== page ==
- Biodegradable/Compostable: these are a bit trickier since there are now biodegradable and compostable packaging options that require commercial facilities for the product or packaging to break down. Home compostable is the best option. Packaging with this label means that you could take that packaging and bury it in your backyard or add it to your own compost pile, and it would break down into organic matter within a couple of months. A misleading, but common trend, currently is BIODEGRADABLE or COMPOSTABLE in large letters on the outside of a single use food/drink container, and then in tiny letters on the bottom, it will say “in commercial facilities only.” This means that the bioplastics the cup or to-go container is made from will return to organic matter, but only under very specific conditions. I used this site to search for composting facilities in Texas and there were exactly two services that accept certified compostable serviceware – one was only available to restaurants and businesses, not residential. As an added bummer to this seemingly better packaging, that just isn’t that great yet, bioplastics can’t be recycled with other plastics, they often contaminate the process. Basically if it looks like plastic, and acts like plastic, then it’s plastic when it gets into the environment. Avoiding single use is still best practice here.
- Recyclable: is often thrown around as a pro for certain products, but there is a lot of nuance to recycling. Almost universally recyclable materials are paper, glass, and metal. Plastics are sometimes recyclable, but most types aren’t accepted at most facilities. If a plastic package is marked as recyclable and doesn’t have a #1 or #2 on the bottom, this is mostly for marketing, not a true end of life solution for the package.
- Zero waste: these products deserve their own article, but in short, we’re looking at products only made from ingredients/materials that come from organic sources or can infinitely be recycled or composted in a backyard environment, like uncoated paper products, wood, metals, and glass. Typically these products have little to no packaging and come with instructions for how to responsibly dispose of the items at end of life. My favorite daily use item that is zero waste is my safety razor!
Factories can receive several certifications that refer to how the factory operates in terms of personnel, the energy they use, what happens to waste from the factories (think dumping in rivers vs. responsible waste water management), opportunities for employees (access to bank accounts, healthcare, personal development/life trainings, children attending school), overall carbon footprint, and more. I’ve found that the simplest way to check if a business is operating their factory in an ethical manner is to search the “About Us” or “FAQ” on their website. Here are some of my favorites:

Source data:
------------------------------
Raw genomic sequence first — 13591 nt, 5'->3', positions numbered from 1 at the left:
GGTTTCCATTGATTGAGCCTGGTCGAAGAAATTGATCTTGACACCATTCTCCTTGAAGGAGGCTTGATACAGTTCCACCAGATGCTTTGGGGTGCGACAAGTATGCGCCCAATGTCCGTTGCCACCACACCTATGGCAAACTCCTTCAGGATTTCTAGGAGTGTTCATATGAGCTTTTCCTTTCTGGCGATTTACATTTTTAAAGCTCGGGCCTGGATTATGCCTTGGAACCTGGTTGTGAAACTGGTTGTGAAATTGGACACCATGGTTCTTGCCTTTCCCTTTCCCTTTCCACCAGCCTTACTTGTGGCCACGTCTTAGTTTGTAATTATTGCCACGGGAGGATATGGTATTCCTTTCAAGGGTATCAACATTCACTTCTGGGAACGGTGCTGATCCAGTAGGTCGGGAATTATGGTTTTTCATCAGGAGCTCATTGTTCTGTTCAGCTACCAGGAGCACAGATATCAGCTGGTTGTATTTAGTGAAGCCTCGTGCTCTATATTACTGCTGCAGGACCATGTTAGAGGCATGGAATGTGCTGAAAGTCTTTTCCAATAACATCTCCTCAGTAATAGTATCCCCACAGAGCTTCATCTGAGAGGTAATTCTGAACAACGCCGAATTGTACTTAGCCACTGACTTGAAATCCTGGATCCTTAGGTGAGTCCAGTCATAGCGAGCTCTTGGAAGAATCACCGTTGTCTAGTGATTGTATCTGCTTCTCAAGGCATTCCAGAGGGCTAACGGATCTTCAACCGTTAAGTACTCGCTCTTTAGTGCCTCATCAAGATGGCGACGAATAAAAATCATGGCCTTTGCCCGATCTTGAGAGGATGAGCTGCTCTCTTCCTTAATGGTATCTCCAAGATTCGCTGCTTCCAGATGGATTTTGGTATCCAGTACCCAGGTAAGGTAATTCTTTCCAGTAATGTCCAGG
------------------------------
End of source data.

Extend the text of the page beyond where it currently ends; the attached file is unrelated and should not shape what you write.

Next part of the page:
- GRS Certified
- GOTS Certified
- LEED Certified
- Carbon Neutral
- OEKO-Tex Certified
- Using Renewable Energy
- Made Safe
Those who are making strides in improving the industry will say so, especially in the textile industry! They will have transparent audits of facilities, reports of worker safety, programs that employees can take part in, and stats for wages, benefits available to them and their families, and living and working conditions. These are companies who care deeply about where their materials come from, who is harvesting them, and who is completing the final products of what they’re selling. The pride will shine through both in what they report as the good and the areas they know could use improvement. Often they will post their plans to improve energy efficiency, auditing practices, classes for employees, regenerative farming practices, and much more. We vote with our dollars every time we make a purchase, and companies doing the work will share about the work they’re doing. Companies who know better and aren’t doing better, won’t.
Why Understanding Buzzwords is Important
To recap (congrats for making it through the ocean of both marketing and meaningful words), the easiest way to check the front of package marketing words is to:
- Flip that bottle, jar, or box over, and look at the back.
- See if there are certifications or little labels below the ingredients list.
- Do a quick search of the company name.
- If on their site you can’t find a single paragraph backing up their eco-friendly claims, HOW they’re helping the earth, or the people on it, likely the buzzwords they’re throwing your way are just words not backed up.
- If you can find full sections on their site with the reports to back up where the money is going, how their factories are run, and what happens to their packaging after it’s used up, they just might be the real deal.
Just for You